Calculates the Durbin-Watson statistic

In such a case, the regression line has one parameter only, which is its slope: The requirement of having zero intercept has major impact of inferential statistic of the estimated model, that is, one cannot apply any test of hypothesis or construct confidence interval.

Calculates the Durbin-Watson statistic

using the Durbin–Watson statistic  and the estimated variance

using the Durbin–Watson statistic and the estimated variance

Understand that the distribution of p-values under null hypothesis H is uniform, and thus does not depend on a particular form of the statistical test.

This statistic is then used for testing the above null hypothesis.

For the fixed-sample size, when the number of realizations is decided in advance, the distribution of p is uniform, assuming the null hypothesis is true.

the Durbin–Watson () statistic is included as an option in the LinearModelFit function.

Durbin-Watson Table for values of alpha = .01 and .05

1 Durbin Watson Test The Durbin-Watson statistic is a simple numerical method for checking serial dependence. Let rk be the residuals sorted into time order.

Statistical hypothesis testing - Wikipedia

where is the number of observations. Note that if one has a lengthy sample, then this can be linearly mapped to the Pearson correlation of the time-series data with its lags. Since is approximately equal to 2(1 − ), where is the sample autocorrelation of the residuals, = 2 indicates no autocorrelation. The value of always lies between 0 and 4. If the Durbin–Watson statistic is substantially less than 2, there is evidence of positive serial correlation. As a rough rule of thumb, if Durbin–Watson is less than 1.0, there may be cause for alarm. Small values of indicate successive error terms are, on average, close in value to one another, or positively correlated. If > 2, successive error terms are, on average, much different in value from one another, i.e., negatively correlated. In regressions, this can imply an underestimation of the level of .

Durbin_Watson - The Durbin-Watson test statistic tests …

In , the Durbin–Watson statistic is a used to detect the presence of at lag 1 in the (prediction errors) from a . It is named after and . The distribution of this ratio was derived by (von Neumann, 1941). Durbin and Watson (1950, 1951) applied this statistic to the residuals from regressions, and developed bounds tests for the that the errors are serially uncorrelated against the alternative that they follow a first order process. Later, and developed several von Neumann–Durbin–Watson type test statistics for the null hypothesis that the errors on a regression model follow a process with a against the alternative hypothesis that the errors follow a stationary first order (Sargan and Bhargava, 1983). Note that the distribution of this test statistic does not depend on the estimated regression coefficients and the variance of the errors.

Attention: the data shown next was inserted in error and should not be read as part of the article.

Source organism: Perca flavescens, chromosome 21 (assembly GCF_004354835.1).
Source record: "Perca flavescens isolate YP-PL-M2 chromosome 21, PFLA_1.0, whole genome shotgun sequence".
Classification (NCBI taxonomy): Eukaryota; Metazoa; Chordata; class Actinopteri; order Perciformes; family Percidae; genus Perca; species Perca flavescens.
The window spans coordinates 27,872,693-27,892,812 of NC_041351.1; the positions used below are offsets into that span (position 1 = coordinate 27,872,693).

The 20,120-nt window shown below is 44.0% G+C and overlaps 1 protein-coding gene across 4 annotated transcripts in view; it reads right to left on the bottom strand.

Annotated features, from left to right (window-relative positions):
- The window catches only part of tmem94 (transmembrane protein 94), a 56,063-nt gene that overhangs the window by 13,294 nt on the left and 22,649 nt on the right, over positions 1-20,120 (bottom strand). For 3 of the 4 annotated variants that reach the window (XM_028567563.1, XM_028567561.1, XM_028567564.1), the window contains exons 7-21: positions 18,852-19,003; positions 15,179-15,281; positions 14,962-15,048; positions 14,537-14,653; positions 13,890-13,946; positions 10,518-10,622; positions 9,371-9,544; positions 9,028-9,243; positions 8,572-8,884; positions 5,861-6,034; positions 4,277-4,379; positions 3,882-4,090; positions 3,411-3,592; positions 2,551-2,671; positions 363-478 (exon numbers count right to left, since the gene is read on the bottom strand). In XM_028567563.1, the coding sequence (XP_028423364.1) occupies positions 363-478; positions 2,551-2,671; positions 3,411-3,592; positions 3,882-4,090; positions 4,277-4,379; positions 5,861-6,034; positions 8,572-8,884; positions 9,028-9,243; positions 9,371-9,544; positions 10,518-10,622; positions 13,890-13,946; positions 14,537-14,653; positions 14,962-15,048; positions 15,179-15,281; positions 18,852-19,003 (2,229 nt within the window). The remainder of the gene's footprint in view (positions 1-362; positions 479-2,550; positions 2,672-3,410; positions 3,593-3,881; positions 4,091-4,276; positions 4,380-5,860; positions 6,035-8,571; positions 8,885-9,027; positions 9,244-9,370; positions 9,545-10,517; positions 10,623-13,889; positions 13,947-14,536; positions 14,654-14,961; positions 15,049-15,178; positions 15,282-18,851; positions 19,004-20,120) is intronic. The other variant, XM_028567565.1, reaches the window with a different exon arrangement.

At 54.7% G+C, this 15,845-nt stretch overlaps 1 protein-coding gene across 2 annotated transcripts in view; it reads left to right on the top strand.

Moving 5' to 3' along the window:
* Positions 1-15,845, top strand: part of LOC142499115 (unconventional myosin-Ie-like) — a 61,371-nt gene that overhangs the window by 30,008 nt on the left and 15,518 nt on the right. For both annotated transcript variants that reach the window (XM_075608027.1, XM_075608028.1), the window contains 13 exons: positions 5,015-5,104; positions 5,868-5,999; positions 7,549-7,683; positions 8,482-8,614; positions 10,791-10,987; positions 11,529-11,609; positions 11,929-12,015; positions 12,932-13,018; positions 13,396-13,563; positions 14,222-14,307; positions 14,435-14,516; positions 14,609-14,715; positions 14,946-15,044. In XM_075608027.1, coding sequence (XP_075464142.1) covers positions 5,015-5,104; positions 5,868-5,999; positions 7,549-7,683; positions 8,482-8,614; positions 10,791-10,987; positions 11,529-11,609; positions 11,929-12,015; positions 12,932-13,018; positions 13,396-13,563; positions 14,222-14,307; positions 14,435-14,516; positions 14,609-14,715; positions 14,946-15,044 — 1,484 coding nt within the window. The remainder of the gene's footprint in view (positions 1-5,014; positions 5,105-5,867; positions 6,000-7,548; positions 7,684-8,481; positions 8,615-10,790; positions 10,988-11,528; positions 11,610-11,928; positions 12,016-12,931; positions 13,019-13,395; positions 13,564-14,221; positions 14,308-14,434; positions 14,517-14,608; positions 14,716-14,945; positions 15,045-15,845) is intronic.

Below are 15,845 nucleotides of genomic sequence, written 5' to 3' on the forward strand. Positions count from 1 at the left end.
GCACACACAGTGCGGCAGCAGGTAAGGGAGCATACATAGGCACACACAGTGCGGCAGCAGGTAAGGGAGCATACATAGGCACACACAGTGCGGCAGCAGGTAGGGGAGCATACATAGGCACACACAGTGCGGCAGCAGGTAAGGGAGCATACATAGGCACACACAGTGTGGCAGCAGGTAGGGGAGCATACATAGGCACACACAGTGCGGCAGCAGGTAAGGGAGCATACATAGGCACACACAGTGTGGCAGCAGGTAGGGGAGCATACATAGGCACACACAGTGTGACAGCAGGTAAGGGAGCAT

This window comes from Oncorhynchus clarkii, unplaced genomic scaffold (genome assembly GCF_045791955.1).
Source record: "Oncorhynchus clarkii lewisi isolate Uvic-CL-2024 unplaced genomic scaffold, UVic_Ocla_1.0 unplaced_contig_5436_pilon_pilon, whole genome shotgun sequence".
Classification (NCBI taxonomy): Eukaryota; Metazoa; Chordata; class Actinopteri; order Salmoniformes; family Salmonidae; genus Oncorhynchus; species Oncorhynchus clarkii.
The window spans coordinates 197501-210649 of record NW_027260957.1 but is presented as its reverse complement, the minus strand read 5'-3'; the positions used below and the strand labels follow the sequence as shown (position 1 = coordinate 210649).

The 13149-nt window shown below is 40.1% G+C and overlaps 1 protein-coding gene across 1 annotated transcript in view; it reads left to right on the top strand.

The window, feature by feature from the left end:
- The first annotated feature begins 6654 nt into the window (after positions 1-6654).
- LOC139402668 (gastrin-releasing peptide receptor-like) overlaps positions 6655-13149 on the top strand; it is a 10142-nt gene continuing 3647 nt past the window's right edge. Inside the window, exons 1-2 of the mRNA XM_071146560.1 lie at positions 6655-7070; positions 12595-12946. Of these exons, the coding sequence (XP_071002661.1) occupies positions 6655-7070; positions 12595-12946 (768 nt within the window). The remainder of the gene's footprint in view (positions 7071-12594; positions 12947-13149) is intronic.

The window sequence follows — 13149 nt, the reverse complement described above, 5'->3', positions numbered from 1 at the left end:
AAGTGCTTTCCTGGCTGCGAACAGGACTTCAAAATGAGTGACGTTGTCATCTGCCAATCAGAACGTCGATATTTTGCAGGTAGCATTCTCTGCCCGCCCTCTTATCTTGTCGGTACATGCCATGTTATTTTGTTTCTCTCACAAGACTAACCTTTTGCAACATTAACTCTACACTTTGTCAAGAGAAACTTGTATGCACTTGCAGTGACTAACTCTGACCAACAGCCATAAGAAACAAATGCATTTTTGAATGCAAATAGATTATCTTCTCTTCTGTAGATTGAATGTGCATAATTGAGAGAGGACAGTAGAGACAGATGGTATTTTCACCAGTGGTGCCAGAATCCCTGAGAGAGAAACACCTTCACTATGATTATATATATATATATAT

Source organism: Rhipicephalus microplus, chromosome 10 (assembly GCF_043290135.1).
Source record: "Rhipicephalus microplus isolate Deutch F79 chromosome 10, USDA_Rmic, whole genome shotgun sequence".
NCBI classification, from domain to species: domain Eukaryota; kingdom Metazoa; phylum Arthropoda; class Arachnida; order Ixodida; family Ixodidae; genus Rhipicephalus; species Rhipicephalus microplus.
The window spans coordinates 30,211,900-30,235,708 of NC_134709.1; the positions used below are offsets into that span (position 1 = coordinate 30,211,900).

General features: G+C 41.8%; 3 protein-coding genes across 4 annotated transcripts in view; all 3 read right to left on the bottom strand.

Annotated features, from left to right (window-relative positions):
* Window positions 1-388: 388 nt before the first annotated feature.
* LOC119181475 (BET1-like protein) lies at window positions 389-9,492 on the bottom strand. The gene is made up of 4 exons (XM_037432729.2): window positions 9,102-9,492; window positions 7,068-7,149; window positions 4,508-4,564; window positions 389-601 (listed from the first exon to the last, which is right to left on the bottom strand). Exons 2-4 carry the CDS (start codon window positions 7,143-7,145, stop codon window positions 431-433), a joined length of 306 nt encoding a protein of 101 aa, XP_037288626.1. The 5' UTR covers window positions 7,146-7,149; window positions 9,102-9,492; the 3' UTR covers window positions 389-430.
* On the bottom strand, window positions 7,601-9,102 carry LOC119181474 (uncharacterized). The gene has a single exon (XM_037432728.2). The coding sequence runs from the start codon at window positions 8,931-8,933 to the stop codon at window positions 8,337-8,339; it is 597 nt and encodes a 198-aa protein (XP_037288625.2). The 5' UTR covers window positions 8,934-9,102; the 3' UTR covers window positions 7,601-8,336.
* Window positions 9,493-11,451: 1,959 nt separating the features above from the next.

Let  be such that:    is an alternative to represent departure from the null hypothesis.

we will accept null hypothesis of no autocorrelation, ..

where is the number of observations. Since is approximately equal to 2(1 − ), where is the sample autocorrelation of the residuals, = 2 indicates no autocorrelation. The value of always lies between 0 and 4. If the Durbin–Watson statistic is substantially less than 2, there is evidence of . As a rough rule of thumb, if Durbin–Watson is less than 1.0, there may be cause for alarm. Small values of indicate successive error terms are, on average, close in value to one another, or positively correlated. If > 2 successive error terms are, on average, much different in value to one another, i.e., negatively correlated. In regressions, this can imply an underestimation of the level of statistical significance.

Durbin-Watson Statistic (Test) Posted by Bill Campbell III, ..

Autocorrelation, also known as serial correlation or cross-autocorrelation, is the cross-correlation of a signal with itself at different points in time that is what.

Durbin Watson Tables | Regression Analysis | …

In , the Durbin–Watson statistic is a used to detect the presence of (a relationship between values separated from each other by a given time lag) in the (prediction errors) from a . It is named after and . The distribution of this ratio was derived by (von Neumann, 1941). Durbin and Watson (1950, 1951) applied this statistic to the residuals from regressions, and developed bounds tests for the that the errors are serially uncorrelated against the alternative that they follow a first order process. Later, and developed several von Neumann–Durbin–Watson type test statistics for the null hypothesis that the errors on a regression model follow a process with a against the alternative hypothesis that the errors follow a stationary first order (Sargan and Bhargava, 1983). Note that the distribution of this test statistic does not depend on the estimated regression coefficients and the variance of the errors.